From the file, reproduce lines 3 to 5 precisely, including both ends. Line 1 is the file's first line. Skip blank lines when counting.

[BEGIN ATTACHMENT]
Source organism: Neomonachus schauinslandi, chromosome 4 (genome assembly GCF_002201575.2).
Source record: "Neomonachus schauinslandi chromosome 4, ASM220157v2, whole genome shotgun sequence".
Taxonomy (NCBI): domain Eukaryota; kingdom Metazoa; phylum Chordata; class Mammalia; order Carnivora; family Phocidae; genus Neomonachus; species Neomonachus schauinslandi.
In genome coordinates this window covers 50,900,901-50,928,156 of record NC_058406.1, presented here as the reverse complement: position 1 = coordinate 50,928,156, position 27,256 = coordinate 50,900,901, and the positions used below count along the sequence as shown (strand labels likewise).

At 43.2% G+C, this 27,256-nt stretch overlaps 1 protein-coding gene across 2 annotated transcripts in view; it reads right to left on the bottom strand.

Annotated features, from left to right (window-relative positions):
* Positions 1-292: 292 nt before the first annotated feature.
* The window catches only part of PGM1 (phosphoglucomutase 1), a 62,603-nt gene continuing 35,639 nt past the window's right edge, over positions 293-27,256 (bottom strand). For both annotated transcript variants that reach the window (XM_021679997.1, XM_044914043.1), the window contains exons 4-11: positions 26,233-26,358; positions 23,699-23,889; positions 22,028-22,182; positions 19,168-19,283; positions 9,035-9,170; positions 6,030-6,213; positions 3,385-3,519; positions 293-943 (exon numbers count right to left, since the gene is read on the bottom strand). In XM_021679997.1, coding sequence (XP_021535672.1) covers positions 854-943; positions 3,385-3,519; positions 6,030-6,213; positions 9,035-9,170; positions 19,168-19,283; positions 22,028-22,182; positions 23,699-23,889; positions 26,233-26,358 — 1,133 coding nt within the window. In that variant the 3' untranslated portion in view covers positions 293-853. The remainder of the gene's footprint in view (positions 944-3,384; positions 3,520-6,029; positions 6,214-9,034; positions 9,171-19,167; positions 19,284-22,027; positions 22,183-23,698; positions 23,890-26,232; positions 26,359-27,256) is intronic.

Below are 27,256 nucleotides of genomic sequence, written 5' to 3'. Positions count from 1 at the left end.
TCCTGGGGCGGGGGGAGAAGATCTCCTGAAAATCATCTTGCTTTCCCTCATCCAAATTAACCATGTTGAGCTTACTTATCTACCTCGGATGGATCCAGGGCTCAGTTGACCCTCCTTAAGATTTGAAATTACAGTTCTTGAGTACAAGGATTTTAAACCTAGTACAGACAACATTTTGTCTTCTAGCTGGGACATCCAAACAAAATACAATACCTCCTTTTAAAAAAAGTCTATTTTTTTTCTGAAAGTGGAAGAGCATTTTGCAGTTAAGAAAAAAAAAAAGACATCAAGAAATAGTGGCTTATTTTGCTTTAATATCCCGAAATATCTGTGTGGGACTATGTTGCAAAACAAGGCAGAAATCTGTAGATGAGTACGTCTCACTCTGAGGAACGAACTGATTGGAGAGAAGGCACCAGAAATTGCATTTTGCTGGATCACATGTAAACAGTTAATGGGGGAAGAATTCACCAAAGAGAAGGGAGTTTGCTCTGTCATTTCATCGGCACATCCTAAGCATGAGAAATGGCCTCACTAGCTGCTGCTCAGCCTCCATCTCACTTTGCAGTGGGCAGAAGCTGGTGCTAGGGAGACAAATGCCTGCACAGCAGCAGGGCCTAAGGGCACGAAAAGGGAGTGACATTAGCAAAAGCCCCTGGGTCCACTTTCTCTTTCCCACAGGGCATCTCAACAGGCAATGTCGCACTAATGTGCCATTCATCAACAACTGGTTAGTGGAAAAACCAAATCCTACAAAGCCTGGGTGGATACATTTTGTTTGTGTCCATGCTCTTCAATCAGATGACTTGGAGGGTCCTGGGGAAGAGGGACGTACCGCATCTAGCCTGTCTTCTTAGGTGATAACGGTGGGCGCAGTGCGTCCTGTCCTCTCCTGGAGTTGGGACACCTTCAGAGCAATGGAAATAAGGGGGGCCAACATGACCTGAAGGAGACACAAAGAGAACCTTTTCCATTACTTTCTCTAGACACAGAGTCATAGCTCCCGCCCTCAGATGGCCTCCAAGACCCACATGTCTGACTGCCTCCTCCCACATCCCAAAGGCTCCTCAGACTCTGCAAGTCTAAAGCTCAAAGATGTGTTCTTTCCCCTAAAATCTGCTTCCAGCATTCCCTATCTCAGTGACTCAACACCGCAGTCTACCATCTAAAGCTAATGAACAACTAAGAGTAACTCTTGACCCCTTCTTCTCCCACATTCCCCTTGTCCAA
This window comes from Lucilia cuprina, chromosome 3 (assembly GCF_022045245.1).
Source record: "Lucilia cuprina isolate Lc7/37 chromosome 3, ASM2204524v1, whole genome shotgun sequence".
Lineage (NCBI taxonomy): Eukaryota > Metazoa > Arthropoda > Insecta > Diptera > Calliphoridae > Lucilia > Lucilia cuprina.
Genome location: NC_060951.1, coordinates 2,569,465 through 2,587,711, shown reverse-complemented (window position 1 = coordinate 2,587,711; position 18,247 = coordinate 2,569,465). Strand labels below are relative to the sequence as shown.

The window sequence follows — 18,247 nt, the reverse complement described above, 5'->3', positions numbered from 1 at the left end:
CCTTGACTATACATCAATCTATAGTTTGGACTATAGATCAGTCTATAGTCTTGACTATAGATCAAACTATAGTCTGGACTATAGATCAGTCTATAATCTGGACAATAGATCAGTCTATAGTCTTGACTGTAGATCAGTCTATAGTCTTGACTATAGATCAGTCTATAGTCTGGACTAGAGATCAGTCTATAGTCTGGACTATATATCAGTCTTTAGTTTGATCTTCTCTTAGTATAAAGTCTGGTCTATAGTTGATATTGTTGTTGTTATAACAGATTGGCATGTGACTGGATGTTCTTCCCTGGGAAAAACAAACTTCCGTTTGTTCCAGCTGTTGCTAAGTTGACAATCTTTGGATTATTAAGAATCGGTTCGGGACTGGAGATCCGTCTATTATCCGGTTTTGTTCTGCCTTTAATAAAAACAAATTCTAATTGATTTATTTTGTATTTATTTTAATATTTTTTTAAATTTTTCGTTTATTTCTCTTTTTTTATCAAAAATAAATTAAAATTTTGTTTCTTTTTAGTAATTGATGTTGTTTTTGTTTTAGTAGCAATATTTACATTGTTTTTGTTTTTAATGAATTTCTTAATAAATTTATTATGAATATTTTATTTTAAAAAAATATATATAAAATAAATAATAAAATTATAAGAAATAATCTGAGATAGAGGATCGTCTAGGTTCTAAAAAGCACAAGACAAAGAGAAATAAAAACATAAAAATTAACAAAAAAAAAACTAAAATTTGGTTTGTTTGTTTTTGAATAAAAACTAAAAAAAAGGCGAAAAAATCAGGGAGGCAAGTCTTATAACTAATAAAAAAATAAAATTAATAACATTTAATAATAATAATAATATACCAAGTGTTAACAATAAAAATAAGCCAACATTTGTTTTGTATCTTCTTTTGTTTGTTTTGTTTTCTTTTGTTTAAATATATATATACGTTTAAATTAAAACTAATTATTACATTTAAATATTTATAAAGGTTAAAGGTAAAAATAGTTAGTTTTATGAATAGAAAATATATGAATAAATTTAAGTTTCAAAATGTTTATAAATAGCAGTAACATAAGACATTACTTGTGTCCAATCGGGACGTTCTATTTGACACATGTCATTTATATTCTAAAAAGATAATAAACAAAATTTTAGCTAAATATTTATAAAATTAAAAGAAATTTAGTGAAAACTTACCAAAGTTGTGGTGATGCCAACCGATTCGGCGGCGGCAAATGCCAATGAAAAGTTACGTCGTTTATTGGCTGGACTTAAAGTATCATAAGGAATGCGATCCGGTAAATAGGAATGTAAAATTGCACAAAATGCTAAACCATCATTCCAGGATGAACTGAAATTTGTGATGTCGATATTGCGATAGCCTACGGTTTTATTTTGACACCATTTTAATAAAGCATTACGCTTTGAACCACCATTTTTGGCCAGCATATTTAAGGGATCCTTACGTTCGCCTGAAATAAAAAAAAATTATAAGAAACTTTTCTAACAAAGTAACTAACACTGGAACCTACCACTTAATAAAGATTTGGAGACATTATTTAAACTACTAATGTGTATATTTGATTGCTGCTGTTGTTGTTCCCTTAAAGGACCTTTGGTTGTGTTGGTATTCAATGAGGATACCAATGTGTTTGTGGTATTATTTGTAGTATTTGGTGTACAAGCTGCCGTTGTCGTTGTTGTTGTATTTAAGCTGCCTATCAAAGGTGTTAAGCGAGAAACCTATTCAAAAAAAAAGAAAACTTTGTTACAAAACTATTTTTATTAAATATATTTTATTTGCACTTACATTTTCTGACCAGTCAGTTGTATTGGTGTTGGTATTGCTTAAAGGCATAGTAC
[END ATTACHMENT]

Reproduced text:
Taxonomy (NCBI): domain Eukaryota; kingdom Metazoa; phylum Chordata; class Mammalia; order Carnivora; family Phocidae; genus Neomonachus; species Neomonachus schauinslandi.
In genome coordinates this window covers 50,900,901-50,928,156 of record NC_058406.1, presented here as the reverse complement: position 1 = coordinate 50,928,156, position 27,256 = coordinate 50,900,901, and the positions used below count along the sequence as shown (strand labels likewise).

At 43.2% G+C, this 27,256-nt stretch overlaps 1 protein-coding gene across 2 annotated transcripts in view; it reads right to left on the bottom strand.